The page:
Helping RefugeesOne-fourth of the population in Lebanon is made up of Syrian refugees. War and political turmoil have forced these refugees to leave behind their lives and start from scratch in Lebanon. The initial humanitarian response to this problem was to supply short-term aid for the refugees until they could return to Syria. Many refugees have been in Lebanon for almost 10 years, so returning to Syria is unlikely.

Each year, $2.75 billion is needed to address the needs of these refugees, but less than half of that is available. Simply donating the bare necessities for survival to these refugees is not a sustainable solution.

Alfanar is a venture philanthropy organization that supports social entrepreneurs aiming to improve refugee life in Lebanon. A shift to helping refugees through entrepreneurship offers a viable long-term solution.

The Ana Aqra Association is an organization in Lebanon that provides educational support services to Syrian refugees and underprivileged Lebanese children. Programs are offered in literacy, accelerated learning and social and emotional development. In order to fund their efforts in public schools, the organization sells teacher training services to private schools and international NGOs.

Another sustainable solution is pioneered by the Nawaya Network, which connects refugees in Lebanon with the resources needed to develop their talents. The organization has developed a workshop to teach young people how to launch businesses to solve problems in their community.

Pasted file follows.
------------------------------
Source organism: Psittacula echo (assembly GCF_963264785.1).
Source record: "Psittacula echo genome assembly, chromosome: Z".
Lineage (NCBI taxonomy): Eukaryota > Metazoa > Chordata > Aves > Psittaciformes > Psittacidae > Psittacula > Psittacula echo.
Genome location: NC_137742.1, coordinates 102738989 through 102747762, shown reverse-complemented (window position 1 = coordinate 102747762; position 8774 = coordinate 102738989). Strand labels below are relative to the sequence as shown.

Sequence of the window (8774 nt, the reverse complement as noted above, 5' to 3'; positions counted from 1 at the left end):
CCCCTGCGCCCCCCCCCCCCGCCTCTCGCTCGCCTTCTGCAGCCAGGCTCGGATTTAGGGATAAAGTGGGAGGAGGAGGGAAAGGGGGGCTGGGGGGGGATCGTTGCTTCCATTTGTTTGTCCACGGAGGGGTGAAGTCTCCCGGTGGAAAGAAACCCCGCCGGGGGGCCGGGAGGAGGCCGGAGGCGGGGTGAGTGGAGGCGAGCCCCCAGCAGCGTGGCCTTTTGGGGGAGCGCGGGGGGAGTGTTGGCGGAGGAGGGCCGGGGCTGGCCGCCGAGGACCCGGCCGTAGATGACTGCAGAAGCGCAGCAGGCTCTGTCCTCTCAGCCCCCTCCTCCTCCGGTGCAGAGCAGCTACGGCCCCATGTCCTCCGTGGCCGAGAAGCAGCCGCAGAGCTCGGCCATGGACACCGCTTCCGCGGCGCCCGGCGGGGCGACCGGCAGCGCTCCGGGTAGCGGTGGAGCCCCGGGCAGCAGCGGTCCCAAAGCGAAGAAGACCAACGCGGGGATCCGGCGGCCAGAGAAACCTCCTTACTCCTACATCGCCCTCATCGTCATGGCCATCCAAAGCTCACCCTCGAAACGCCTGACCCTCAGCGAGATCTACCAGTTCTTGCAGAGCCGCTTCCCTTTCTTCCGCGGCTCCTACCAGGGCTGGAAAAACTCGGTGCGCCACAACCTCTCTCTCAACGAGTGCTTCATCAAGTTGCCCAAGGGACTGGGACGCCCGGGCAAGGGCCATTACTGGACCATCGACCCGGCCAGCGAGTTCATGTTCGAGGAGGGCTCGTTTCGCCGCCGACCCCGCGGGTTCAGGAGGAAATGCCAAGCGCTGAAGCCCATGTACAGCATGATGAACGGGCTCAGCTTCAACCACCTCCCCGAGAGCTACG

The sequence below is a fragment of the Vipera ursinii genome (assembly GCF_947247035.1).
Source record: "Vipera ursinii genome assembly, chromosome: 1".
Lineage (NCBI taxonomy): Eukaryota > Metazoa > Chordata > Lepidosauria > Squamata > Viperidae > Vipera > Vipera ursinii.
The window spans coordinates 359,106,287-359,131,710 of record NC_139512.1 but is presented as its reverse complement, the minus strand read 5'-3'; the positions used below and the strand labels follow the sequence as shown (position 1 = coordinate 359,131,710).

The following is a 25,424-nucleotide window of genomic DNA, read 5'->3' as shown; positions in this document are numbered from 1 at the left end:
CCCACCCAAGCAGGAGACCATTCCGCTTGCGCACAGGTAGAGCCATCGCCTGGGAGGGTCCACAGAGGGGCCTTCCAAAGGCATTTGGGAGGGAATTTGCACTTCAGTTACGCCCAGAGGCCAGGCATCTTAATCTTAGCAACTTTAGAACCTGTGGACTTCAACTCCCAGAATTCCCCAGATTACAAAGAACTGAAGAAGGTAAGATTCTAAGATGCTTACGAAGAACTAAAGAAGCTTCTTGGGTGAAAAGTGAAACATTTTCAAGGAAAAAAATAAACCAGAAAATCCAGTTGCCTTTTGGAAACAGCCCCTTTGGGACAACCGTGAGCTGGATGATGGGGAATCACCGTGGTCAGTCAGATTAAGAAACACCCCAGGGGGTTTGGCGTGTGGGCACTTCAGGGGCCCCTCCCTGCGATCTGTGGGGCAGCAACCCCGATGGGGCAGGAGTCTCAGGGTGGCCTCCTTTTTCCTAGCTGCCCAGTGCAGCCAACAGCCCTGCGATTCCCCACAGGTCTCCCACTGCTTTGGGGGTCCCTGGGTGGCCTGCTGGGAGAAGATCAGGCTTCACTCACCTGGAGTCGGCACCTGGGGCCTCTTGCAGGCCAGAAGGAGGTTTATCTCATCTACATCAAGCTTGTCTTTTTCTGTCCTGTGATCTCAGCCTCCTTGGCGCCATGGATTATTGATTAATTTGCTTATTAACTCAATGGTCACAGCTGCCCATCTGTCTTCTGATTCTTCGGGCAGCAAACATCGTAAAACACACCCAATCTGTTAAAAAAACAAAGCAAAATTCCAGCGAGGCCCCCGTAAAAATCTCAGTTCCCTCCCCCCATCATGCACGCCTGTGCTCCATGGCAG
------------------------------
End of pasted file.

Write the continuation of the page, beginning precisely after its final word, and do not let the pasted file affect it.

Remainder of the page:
The United Nations High Commissioner for Refugees works to create environments in which innovative ideas for helping refugees through entrepreneurship can emerge, some of which are social enterprises. An employee of the organization, Natalia Nahra, launched an app to provide refugees in Israel with information needed for them to utilize services available.

Nahra noticed throughout her life that people without access to information cannot make informed choices, from U.S. workers being unaware of their rights to families in Southeast Asia sending young girls to big cities alone, unaware of the risk of human trafficking.

The problem also exists for refugees in Israel. Information for refugees is provided in English and Hebrew, which most refugees cannot read. In addition, information is scattered on Facebook or at various organizations. As a result, refugees seeking services waste frustrating amounts of time visiting organizations that cannot help them. With better access to information on services available, refugees could better access resources by only visiting organizations that have what they need.

Information such as reception hours and new policies change daily, so the information needs to be distributed quickly. Nahra launched her app in June 2017 with the hope of eliminating these unnecessary obstacles for refugees.

These solutions are examples of the viability of shifting from short-term aid to sustainable solutions for helping refugees.

Kristen Nixon

Photo: Flickr